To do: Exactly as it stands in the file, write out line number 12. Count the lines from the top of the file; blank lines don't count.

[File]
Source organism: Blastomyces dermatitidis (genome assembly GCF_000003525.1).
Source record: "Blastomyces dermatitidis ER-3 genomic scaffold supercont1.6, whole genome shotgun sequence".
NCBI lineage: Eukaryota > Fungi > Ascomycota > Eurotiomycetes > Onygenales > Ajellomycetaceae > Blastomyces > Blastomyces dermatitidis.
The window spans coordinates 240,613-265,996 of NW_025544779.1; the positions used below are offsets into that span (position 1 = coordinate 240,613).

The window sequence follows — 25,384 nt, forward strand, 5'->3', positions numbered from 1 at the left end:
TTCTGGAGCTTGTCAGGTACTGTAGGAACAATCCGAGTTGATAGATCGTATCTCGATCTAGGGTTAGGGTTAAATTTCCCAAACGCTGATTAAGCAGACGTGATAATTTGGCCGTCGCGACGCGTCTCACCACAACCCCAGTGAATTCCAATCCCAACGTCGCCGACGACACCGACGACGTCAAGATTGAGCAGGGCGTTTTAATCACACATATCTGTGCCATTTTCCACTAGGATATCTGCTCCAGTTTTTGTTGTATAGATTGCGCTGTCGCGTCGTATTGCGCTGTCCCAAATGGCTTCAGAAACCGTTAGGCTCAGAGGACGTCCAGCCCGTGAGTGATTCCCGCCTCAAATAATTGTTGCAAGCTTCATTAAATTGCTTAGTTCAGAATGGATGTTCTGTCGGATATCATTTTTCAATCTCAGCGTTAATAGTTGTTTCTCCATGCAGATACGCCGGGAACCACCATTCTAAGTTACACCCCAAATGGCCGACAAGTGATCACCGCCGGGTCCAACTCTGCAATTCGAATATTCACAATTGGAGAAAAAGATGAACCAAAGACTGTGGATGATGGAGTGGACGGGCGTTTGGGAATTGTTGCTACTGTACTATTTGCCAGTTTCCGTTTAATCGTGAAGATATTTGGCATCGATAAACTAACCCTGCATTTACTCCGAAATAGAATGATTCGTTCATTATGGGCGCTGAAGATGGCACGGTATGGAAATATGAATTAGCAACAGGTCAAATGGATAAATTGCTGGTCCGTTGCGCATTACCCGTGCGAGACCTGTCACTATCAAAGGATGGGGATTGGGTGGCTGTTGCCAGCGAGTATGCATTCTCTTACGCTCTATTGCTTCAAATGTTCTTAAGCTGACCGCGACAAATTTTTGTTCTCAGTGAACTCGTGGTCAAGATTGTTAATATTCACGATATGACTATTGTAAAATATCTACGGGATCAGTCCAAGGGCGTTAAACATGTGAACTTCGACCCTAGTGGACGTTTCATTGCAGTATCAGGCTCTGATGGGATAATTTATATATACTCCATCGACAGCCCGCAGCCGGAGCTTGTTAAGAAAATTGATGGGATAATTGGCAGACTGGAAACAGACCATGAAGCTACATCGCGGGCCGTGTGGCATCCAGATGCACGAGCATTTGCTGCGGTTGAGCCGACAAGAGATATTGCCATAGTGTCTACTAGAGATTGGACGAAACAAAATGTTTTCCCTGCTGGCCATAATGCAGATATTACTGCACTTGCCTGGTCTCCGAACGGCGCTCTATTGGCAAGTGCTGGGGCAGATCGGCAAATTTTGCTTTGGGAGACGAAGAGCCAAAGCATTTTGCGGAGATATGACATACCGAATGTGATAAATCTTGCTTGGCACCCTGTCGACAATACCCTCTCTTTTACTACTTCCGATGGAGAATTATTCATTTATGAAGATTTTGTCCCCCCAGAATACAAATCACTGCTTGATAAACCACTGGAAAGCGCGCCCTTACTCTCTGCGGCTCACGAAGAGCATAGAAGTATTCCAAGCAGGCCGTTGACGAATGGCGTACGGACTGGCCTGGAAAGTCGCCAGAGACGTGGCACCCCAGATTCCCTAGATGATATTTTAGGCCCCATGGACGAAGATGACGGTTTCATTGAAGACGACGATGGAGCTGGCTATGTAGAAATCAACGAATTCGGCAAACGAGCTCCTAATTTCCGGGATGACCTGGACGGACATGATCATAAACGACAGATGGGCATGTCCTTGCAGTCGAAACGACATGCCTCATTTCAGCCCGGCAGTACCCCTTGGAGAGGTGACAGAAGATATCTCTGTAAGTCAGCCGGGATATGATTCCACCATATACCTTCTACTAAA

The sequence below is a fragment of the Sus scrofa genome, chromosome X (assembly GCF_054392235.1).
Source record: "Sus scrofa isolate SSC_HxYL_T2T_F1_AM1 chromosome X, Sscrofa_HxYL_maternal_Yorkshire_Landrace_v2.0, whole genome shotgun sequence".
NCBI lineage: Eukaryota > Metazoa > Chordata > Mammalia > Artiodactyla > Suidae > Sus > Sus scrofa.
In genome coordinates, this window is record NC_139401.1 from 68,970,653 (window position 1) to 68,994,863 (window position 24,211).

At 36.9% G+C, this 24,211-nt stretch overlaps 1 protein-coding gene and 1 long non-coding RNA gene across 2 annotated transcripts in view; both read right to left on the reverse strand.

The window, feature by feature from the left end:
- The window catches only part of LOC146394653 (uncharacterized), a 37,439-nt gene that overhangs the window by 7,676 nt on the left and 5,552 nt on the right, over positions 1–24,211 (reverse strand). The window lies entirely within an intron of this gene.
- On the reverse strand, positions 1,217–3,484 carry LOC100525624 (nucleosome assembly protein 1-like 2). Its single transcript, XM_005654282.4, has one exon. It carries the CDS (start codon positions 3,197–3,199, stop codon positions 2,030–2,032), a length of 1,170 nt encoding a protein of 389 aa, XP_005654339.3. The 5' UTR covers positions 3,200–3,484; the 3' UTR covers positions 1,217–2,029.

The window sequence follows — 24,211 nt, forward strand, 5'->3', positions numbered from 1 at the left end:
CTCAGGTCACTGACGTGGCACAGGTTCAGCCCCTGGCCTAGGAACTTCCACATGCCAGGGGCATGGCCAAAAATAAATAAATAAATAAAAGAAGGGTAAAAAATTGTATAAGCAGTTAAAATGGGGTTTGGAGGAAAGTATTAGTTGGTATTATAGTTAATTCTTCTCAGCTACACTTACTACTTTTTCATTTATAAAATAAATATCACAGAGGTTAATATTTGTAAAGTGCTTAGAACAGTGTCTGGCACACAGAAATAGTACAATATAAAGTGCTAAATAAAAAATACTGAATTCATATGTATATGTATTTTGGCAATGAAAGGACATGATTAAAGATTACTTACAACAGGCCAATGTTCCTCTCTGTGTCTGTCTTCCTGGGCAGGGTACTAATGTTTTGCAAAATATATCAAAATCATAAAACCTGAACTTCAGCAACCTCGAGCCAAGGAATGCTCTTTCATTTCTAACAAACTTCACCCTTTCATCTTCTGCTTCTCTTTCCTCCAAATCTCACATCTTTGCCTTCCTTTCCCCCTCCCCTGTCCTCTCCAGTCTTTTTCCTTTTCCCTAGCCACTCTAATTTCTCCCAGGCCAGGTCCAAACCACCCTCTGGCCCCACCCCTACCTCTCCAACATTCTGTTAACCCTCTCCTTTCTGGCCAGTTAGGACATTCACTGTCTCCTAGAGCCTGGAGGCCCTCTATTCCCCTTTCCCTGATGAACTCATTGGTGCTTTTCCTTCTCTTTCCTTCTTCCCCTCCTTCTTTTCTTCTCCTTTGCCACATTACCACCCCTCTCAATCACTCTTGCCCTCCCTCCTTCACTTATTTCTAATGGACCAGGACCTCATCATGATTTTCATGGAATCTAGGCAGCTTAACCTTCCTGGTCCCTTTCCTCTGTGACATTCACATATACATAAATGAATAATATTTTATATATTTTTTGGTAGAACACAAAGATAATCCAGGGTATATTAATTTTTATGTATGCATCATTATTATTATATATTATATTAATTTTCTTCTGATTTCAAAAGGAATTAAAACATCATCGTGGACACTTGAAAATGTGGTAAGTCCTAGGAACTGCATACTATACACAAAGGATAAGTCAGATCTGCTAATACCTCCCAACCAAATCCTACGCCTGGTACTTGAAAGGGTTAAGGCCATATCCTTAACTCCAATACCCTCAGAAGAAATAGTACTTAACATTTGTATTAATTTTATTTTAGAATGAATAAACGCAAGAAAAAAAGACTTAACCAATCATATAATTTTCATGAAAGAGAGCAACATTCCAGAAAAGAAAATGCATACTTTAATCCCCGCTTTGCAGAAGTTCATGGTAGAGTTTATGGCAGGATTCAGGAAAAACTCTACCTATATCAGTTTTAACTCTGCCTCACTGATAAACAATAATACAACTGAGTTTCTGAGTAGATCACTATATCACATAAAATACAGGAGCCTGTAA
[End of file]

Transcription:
The window, feature by feature from the left end: